An OSHA investigation determined that proper emergency services weren’t available at a worksite on the day a worker died on the job. The company contested the OSHA fine. What’s the outcome of the company’s appeal?
PM Construction & Rehab L.P., a Texas pipe contractor, was changing a sewage drainage pipe at a worksite in Houston on Aug. 13, 2014, when one of its workers was fatally injured.
A hole had been cut in a pipe and the worker was directed to clean it from the outside. Against the supervisor’s instruction, the worker entered the hole in the pipe. No one saw what happened, but the employee was injured and died from his wounds.
OSHA issued three violations to PM for a total of $14,700 in fines.
The company contested all three violations. Two of them were specific to the pipe-work, but one violation was of OSHA’s First Aid Standard in Construction, 1926.50(c). OSHA said there “was no infirmary, clinic, hospital or physician reasonably accessible in terms of time and distance to the worksite that was available for the treatment of injured employees; nor was there any person with a valid certificate in first aid training available at the worksite to render first aid to employees.”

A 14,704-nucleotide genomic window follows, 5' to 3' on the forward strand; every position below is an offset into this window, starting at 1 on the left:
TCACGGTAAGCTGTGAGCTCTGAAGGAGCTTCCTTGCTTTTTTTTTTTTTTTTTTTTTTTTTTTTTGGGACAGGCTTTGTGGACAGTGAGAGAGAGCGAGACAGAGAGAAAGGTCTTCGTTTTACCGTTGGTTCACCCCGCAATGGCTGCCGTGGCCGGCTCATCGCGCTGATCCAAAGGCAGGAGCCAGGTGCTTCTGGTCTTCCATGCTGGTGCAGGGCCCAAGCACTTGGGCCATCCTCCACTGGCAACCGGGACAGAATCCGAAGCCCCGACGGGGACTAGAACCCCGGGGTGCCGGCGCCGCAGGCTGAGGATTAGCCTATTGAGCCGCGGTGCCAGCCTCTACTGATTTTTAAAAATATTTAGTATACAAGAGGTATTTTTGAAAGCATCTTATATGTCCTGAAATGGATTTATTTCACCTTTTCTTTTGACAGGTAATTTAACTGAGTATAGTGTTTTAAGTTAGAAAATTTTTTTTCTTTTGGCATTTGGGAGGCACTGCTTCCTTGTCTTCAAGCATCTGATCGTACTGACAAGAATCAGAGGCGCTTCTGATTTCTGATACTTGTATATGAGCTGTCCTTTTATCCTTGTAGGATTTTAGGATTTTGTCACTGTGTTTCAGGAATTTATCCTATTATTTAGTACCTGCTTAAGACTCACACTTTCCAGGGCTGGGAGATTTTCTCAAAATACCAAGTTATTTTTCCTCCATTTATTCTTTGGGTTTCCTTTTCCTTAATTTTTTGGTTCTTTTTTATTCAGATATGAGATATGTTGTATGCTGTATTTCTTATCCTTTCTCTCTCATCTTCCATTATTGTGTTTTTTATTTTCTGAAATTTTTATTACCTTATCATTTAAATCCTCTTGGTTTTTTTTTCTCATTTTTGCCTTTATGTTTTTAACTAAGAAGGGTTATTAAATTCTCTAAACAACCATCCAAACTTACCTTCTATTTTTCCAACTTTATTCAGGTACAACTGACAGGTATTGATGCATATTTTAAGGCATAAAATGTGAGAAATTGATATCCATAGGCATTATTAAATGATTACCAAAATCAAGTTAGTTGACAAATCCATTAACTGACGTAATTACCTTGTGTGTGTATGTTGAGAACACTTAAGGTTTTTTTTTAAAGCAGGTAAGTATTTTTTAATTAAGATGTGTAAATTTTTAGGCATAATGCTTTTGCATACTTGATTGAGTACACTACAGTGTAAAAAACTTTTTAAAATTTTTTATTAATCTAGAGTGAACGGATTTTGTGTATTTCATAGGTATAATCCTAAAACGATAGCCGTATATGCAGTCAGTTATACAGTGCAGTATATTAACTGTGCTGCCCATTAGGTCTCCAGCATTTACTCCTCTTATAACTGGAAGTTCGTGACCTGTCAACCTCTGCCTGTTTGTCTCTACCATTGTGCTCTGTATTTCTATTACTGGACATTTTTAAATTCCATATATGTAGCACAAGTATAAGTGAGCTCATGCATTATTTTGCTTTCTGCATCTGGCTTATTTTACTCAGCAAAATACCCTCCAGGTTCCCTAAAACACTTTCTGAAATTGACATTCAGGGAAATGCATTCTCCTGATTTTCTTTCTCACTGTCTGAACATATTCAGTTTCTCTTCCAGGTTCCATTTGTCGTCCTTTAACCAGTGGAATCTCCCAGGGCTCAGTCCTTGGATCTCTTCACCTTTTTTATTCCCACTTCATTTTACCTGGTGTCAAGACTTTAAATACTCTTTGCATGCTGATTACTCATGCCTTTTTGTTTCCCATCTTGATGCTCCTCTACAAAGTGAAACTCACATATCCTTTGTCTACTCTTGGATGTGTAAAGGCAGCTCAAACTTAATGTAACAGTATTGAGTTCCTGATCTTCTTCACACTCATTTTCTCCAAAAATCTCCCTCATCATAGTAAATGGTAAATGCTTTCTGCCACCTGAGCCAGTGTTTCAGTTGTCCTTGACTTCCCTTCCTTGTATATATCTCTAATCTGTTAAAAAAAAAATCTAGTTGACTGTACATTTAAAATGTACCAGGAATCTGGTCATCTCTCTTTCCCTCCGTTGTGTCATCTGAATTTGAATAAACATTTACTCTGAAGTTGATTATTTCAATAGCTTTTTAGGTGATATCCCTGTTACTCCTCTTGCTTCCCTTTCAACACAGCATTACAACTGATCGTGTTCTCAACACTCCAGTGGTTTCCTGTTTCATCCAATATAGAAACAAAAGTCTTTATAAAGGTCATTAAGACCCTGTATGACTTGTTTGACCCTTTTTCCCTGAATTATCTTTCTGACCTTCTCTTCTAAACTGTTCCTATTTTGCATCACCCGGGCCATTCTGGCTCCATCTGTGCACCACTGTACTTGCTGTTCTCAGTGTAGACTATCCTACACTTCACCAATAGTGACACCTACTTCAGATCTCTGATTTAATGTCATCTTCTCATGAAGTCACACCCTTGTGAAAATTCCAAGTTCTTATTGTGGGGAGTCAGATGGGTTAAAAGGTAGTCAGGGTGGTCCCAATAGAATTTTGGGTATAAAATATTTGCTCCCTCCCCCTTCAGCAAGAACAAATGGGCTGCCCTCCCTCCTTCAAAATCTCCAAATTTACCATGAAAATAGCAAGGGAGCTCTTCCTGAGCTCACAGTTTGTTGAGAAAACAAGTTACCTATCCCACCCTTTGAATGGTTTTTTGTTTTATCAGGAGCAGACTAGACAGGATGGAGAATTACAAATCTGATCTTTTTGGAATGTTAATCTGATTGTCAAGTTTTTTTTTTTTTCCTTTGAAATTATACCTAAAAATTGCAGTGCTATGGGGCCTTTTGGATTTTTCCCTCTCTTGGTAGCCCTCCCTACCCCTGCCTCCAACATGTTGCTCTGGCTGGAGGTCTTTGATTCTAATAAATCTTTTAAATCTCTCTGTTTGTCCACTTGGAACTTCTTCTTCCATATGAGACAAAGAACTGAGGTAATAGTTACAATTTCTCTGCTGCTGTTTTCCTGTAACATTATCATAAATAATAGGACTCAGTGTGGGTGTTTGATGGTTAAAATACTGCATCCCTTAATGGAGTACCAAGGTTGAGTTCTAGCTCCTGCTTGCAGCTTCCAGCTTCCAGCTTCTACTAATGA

To prove a violation of 1926.50(c), OSHA must show that an infirmary, clinic, hospital or physician wasn’t reasonably accessible in terms of time and distance to the worksite.
OSHA argued the First Aid Standard clarifies that “provisions shall be made prior to commencement of the project for prompt medical attention in case of serious injury,” citing 1926.50(b). PM didn’t dispute that it didn’t make direct contact with any emergency services to have them on standby in case of an injury.
But, OSHA didn’t cite PM for 1926.50(b). The citation was for a violation of 1926.50(c) which addressed how close emergency help is to the worksite.
PM’s safety manager testified employees had company cell phones with which they could call 911. After the employee’s death, the safety manager drove from the worksite to a nearby medical clinic which took “just under two minutes.”
An administrative law judge (ALJ) of the Occupational Safety and Health Review Commission ruled that OSHA didn’t prove a violation of 1926.50(c). Emergency medical services were within a reasonable distance of the worksite.
Bottom line: Had OSHA cited PM for a violation of 1926.50(b), the violation might have stuck. The ALJ also found reasons to dismiss the other two violations which had to do with the pipe-work. So the entire $14,700 in fines against PM were dismissed.
(Secretary of Labor v. PM Construction & Rehab L.P., OSHRC No. 15-0014, 7/22/16)